Following the activity, students share their results and discuss their findings. The highest levels of satisfaction came from the first unit consumed, and each additional unit resulted in diminished levels of satisfaction. Hennessy also asks students what choices that they would have made if they had paid for each additional unit consumed.

As the final component of the lesson, Hennessy focuses on the definition of the principle of diminishing marginal utility. This principle, she explains, is another reason for the inverse (downward or negative) slope of a demand curve. She concludes the lesson by having the students give examples of their consumption choices given different price constraints. Hennessy emphasizes that such choices are further evidence of the inherent marginal cost-marginal benefit analysis that the students are utilizing as consumers.

Making informed choices
Keith Astuto, an AP economics teacher at South Miami Senior High School in Miami, Fla., does a comparison shopping project in his classes. The activity gives students practical experience in making informed choices about which product provides the best value for their needs. Students are assigned in teams of three and choose a consumer product on which to report. The team must research three different brands of the product; evaluate the products according to several characteristics, including utility, price, value, appearance, consumer preference, supply/demand impacts, etc.; and consider the effects of advertising.

Students may compile their research results as either a written report or a poster, and the team must make a presentation to the class. Teams are also encouraged to bring product samples as part of the class report and to allow their audience to examine and test the team's observations firsthand. At the end of the presentation, the student audience is encouraged to ask clarifying questions.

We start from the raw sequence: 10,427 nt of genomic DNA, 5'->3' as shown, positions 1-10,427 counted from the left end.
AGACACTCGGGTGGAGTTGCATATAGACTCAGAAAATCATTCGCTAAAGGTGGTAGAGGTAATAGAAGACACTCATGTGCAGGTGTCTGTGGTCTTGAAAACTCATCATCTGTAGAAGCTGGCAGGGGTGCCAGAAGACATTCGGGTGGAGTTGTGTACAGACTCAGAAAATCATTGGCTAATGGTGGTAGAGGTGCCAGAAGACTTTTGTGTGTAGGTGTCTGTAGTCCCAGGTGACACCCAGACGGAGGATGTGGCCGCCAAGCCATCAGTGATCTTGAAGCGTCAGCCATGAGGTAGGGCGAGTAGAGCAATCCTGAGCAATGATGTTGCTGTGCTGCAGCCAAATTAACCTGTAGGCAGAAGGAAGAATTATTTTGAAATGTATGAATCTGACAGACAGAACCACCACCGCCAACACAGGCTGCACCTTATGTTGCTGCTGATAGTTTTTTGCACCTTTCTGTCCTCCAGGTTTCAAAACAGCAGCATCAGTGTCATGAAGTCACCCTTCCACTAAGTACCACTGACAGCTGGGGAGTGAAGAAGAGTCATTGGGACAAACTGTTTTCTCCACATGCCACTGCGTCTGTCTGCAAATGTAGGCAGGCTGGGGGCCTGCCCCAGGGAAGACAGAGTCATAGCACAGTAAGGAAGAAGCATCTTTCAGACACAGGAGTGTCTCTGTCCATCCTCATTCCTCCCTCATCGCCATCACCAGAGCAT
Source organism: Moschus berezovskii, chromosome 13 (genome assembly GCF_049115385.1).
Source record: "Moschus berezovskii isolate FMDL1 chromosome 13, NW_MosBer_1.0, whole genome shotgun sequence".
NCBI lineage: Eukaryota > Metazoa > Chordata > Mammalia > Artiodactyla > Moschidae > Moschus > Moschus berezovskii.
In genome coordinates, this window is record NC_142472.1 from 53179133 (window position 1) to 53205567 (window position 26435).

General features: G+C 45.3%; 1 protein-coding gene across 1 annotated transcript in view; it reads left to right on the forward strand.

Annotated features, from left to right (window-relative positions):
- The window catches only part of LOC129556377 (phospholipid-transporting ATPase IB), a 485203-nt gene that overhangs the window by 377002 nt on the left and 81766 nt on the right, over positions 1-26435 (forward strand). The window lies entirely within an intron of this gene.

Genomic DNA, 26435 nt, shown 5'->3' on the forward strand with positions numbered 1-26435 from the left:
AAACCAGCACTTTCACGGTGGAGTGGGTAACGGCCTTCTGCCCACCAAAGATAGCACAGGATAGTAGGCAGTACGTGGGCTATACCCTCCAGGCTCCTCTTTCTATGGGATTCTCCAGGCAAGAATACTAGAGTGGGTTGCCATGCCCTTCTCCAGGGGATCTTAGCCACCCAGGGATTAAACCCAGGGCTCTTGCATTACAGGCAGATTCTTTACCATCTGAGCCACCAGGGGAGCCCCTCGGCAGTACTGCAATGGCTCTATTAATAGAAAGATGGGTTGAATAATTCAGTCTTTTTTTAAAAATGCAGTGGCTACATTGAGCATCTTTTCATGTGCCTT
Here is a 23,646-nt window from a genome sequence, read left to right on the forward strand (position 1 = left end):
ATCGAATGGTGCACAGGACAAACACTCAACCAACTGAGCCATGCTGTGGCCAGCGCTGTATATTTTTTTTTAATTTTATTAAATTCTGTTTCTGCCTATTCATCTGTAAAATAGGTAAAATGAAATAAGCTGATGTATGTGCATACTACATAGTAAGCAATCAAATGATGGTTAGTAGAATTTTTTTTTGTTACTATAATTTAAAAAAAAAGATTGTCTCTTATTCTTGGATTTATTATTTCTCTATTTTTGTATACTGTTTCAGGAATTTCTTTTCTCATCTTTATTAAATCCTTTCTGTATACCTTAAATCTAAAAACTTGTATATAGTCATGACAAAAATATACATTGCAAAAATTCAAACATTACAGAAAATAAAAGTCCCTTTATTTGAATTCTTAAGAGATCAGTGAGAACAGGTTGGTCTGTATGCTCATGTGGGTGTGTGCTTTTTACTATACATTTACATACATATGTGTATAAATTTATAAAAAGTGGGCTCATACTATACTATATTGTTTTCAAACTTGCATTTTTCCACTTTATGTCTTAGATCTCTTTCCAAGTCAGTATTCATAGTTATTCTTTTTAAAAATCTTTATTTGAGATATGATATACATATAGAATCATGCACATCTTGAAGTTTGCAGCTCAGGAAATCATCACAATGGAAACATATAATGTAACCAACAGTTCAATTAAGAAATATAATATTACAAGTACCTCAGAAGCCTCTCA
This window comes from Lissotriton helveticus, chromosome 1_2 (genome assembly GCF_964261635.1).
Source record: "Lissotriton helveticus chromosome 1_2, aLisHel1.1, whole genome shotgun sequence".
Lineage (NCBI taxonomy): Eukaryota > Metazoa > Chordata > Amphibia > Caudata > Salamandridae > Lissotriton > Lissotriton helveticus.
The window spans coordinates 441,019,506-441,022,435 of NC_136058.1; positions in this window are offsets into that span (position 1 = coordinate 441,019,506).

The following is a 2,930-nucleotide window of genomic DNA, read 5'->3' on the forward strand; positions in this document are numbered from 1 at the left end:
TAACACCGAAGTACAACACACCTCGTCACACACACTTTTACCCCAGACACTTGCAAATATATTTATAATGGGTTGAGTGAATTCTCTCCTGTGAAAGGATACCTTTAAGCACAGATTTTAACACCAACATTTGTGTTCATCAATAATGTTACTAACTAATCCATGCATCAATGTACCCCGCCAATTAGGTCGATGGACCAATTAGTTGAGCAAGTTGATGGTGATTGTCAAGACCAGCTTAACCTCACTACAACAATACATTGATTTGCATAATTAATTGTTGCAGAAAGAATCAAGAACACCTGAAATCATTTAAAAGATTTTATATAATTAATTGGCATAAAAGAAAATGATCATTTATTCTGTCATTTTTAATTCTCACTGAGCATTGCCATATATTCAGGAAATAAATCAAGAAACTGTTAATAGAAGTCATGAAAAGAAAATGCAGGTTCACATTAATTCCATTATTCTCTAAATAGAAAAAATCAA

Finally, Astuto gives each member of the class a score sheet to evaluate the other presentations in several categories such as providing the required information, researching enough brands, participating as a team, and using quality visual aids. These sheets are also used to grade the audience to ensure that the students are concentrating on the presentations.

Federal Reserve print and electronic resources related to consumer choice include

  • Economic Quiz—Designed to test one's knowledge of economics, this wide array of quizzes covers topics such as the Federal Reserve, monetary policy, international economies, fiscal policy, and housing. Two quizzes, "Human Behavior" and "Consumer Theory: Habit Formation," relate to consumer choice.
  • Free Enterprise: The Economics of Cooperation—This publications looks at how communication, coordination, and cooperation interact to make free markets work and provides an understanding of our economic system—one that encourages both individual freedom and social cooperation.

By Jackie Morgan, economic and financial education specialist, Nashville Branch

February 24, 2010